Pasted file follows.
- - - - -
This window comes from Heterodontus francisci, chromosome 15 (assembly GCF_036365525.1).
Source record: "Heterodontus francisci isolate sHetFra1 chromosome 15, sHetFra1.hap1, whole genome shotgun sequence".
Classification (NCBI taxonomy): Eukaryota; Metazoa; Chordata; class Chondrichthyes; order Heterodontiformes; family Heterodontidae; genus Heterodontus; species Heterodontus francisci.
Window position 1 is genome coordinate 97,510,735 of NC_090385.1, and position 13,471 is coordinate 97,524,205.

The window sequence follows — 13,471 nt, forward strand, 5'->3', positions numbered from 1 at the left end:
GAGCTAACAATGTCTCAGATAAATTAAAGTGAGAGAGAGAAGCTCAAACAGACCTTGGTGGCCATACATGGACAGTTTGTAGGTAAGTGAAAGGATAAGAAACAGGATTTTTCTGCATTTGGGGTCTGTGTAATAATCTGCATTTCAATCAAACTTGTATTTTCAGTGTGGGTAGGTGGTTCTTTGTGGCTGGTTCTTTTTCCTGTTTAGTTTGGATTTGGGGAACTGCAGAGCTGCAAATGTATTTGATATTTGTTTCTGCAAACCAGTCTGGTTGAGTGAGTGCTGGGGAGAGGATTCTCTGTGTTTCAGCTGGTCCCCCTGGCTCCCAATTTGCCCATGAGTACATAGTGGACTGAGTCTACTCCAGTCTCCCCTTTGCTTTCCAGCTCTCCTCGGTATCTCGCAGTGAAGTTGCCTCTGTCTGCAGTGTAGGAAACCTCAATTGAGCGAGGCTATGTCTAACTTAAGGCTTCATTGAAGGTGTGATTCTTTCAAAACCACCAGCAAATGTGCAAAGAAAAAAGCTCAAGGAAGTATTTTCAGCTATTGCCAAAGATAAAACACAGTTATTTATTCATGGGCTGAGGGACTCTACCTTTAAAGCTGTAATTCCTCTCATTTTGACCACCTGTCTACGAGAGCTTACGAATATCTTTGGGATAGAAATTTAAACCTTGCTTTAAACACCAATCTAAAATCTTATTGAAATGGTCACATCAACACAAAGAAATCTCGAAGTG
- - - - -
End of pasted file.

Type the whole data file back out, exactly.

This window comes from Heterodontus francisci, chromosome 15 (assembly GCF_036365525.1).
Source record: "Heterodontus francisci isolate sHetFra1 chromosome 15, sHetFra1.hap1, whole genome shotgun sequence".
Classification (NCBI taxonomy): Eukaryota; Metazoa; Chordata; class Chondrichthyes; order Heterodontiformes; family Heterodontidae; genus Heterodontus; species Heterodontus francisci.
Window position 1 is genome coordinate 97,510,735 of NC_090385.1, and position 13,471 is coordinate 97,524,205.

The window sequence follows — 13,471 nt, forward strand, 5'->3', positions numbered from 1 at the left end:
GAGCTAACAATGTCTCAGATAAATTAAAGTGAGAGAGAGAAGCTCAAACAGACCTTGGTGGCCATACATGGACAGTTTGTAGGTAAGTGAAAGGATAAGAAACAGGATTTTTCTGCATTTGGGGTCTGTGTAATAATCTGCATTTCAATCAAACTTGTATTTTCAGTGTGGGTAGGTGGTTCTTTGTGGCTGGTTCTTTTTCCTGTTTAGTTTGGATTTGGGGAACTGCAGAGCTGCAAATGTATTTGATATTTGTTTCTGCAAACCAGTCTGGTTGAGTGAGTGCTGGGGAGAGGATTCTCTGTGTTTCAGCTGGTCCCCCTGGCTCCCAATTTGCCCATGAGTACATAGTGGACTGAGTCTACTCCAGTCTCCCCTTTGCTTTCCAGCTCTCCTCGGTATCTCGCAGTGAAGTTGCCTCTGTCTGCAGTGTAGGAAACCTCAATTGAGCGAGGCTATGTCTAACTTAAGGCTTCATTGAAGGTGTGATTCTTTCAAAACCACCAGCAAATGTGCAAAGAAAAAAGCTCAAGGAAGTATTTTCAGCTATTGCCAAAGATAAAACACAGTTATTTATTCATGGGCTGAGGGACTCTACCTTTAAAGCTGTAATTCCTCTCATTTTGACCACCTGTCTACGAGAGCTTACGAATATCTTTGGGATAGAAATTTAAACCTTGCTTTAAACACCAATCTAAAATCTTATTGAAATGGTCACATCAACACAAAGAAATCTCGAAGTG